The Week Ahead in the European Parliament – June 1, 2018


After this week’s plenary in Strasbourg, the upcoming week will see the Members of the European Parliament (“MEPs”) gather in Brussels for a committee and political group week.  Next week also marks the 30th anniversary for the European Parliament’s annual Sakharov Prize, awarded to individuals or groups who have made an exceptional contribution to the defense of  human rights.

On Monday, the Committee on Agriculture and Rural Development (“AGRI”) and the Committee  on the Environment, Public Health and Food Safety (“ENVI”) will hold a public hearing on labeling of origin for agricultural and food products.  Representatives from the Commission, Member States and the food sector will inform the Committees on how national labelling schemes work on the ground and whether existing EU rules are sufficient enough to respond to consumers’ demand for transparency and the needs of actors throughout the food supply chain.

On the same day, the Committee on the Internal Market and Consumer Protection (“IMCO”) will vote on the adoption of the draft report on the proposal for a regulation on the free flow of non-personal data in the European Union, as presented by rapporteur Anna Maria Corazza Bildt (EPP, Sweden).  The proposal aims to take away existing barriers that prevent the free flow of non-personal data within the EU.  It is expected that this will create a significant increase in EU GDP.  See the draft report here, and the proposal for a regulation here.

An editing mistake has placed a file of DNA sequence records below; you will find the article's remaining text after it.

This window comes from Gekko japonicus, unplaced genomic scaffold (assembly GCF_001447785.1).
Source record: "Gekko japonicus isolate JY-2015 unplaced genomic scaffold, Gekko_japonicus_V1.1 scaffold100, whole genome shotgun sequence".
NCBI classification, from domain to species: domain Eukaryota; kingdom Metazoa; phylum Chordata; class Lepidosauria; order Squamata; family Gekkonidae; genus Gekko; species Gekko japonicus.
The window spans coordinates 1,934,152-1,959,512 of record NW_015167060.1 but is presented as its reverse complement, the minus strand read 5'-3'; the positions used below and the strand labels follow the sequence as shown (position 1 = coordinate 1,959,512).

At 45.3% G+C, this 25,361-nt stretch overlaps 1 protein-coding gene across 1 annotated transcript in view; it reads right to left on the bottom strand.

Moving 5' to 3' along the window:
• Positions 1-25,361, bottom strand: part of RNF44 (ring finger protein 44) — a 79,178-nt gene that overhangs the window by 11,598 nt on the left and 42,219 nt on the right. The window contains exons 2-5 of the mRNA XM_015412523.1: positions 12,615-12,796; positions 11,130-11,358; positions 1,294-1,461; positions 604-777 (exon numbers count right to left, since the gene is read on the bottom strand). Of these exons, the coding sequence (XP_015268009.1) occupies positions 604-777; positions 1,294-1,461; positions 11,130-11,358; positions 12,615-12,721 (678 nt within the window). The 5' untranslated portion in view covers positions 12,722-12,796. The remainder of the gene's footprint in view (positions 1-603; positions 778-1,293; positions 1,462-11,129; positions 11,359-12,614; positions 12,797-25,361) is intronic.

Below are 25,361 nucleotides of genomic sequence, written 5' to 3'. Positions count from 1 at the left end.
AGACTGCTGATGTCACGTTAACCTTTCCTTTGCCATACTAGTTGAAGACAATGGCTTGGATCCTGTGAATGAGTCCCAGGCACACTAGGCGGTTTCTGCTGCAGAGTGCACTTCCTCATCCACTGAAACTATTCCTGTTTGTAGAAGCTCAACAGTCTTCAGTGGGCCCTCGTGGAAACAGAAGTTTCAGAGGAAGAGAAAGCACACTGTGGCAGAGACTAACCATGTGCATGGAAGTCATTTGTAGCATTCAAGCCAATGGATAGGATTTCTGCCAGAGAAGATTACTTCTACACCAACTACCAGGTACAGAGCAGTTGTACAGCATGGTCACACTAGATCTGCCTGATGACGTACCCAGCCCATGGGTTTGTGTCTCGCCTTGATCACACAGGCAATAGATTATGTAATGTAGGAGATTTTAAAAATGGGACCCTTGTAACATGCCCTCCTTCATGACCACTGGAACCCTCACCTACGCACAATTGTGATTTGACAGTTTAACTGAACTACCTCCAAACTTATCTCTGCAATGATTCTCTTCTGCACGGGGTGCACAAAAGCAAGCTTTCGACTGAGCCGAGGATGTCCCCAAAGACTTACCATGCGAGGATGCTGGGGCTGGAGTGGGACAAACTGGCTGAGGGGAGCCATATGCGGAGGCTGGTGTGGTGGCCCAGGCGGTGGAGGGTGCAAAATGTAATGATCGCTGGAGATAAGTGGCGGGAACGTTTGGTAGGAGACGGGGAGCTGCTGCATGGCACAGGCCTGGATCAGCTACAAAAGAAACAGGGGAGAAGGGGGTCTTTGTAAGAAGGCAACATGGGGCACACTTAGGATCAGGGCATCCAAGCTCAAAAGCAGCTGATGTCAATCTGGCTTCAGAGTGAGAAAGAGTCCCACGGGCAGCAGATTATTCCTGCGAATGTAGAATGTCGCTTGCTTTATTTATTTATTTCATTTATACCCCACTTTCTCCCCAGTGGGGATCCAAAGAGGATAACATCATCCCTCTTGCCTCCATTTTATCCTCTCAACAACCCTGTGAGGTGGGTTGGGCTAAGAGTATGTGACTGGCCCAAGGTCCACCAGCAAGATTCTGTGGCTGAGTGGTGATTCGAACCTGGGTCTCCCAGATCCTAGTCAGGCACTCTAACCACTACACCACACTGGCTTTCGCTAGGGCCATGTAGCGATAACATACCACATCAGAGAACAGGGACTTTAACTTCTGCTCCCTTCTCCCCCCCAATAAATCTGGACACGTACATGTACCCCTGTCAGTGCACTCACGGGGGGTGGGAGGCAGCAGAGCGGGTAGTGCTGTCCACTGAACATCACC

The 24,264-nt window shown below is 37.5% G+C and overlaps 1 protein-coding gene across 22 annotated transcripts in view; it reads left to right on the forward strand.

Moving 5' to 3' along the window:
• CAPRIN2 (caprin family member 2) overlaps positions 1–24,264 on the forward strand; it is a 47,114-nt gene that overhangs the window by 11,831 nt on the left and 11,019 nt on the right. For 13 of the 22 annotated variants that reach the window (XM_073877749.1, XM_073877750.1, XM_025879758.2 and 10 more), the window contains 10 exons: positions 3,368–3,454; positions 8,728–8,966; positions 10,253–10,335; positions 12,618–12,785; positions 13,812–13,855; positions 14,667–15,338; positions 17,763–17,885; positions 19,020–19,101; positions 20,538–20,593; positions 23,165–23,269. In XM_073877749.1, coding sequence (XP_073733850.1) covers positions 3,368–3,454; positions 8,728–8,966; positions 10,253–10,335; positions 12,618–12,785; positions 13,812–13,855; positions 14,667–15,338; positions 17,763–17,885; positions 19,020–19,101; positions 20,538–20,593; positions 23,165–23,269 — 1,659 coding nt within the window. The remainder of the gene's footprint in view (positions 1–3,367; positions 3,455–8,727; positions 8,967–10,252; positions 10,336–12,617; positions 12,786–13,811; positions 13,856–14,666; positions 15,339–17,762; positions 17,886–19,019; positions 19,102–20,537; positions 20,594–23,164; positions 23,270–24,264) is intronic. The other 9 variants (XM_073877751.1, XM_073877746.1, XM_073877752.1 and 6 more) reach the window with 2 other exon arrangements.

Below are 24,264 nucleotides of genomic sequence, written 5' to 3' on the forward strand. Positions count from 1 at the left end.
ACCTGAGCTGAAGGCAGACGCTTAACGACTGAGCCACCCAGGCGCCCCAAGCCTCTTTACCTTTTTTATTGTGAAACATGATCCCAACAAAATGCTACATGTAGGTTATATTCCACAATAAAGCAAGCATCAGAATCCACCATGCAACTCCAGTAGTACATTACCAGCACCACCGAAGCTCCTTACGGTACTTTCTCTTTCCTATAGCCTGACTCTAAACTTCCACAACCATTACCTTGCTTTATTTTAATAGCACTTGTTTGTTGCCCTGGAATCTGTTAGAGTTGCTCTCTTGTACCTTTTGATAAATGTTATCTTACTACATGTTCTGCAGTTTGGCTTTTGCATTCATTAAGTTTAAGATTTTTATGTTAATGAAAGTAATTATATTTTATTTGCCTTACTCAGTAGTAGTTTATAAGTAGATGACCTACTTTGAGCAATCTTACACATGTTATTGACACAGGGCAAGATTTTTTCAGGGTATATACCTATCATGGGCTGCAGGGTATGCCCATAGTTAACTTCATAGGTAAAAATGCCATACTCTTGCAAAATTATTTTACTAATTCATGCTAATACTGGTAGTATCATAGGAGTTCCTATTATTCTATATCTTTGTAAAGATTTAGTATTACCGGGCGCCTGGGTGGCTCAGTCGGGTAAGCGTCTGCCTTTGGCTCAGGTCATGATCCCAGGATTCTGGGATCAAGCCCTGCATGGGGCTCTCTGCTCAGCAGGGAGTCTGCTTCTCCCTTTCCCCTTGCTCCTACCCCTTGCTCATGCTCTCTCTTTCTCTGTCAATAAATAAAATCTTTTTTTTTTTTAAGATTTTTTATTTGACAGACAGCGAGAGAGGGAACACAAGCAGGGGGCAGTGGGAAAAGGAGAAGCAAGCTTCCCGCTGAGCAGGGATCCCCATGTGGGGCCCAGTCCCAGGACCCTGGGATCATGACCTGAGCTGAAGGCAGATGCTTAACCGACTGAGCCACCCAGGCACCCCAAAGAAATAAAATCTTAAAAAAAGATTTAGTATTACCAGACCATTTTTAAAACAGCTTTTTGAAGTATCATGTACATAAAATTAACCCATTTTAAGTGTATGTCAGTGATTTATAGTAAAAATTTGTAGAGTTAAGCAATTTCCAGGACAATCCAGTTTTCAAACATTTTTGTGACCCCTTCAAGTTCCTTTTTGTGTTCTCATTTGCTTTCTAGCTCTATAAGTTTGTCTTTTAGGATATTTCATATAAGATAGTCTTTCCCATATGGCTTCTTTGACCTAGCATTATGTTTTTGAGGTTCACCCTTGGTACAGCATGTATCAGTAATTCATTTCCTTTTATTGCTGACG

Later that day, the Committee on Civil Liberties, Justice and Home Affairs (“LIBE”) will hold a hearing on the Facebook/Cambridge Analytica case.  Among the speakers are former employees from both Facebook and Cambridge Analytica.  They will discuss the use of Facebook users’ data by Cambridge Analytica and its impact on data protection.  The draft agenda of the hearing is available here.

On Thursday morning, the ENVI Committee will consider the draft report on Health Technology Assessment (“HTA”) from rapporteur Soledad Cabezón Ruiz (S&D, Spain).  HTA is a multidisciplinary assessment process that seeks to evaluate the added therapeutic value of health technologies (i.e., drugs, certain medical devices, medical treatments including surgical procedures, and measures for disease prevention and diagnosis) based on both clinical and non-clinical elements.  The proposal aims to overcome a number of problems which, according to the report, cannot be sufficiently addressed without regulation at the EU-level. See the draft report here, and the proposal for a regulation here.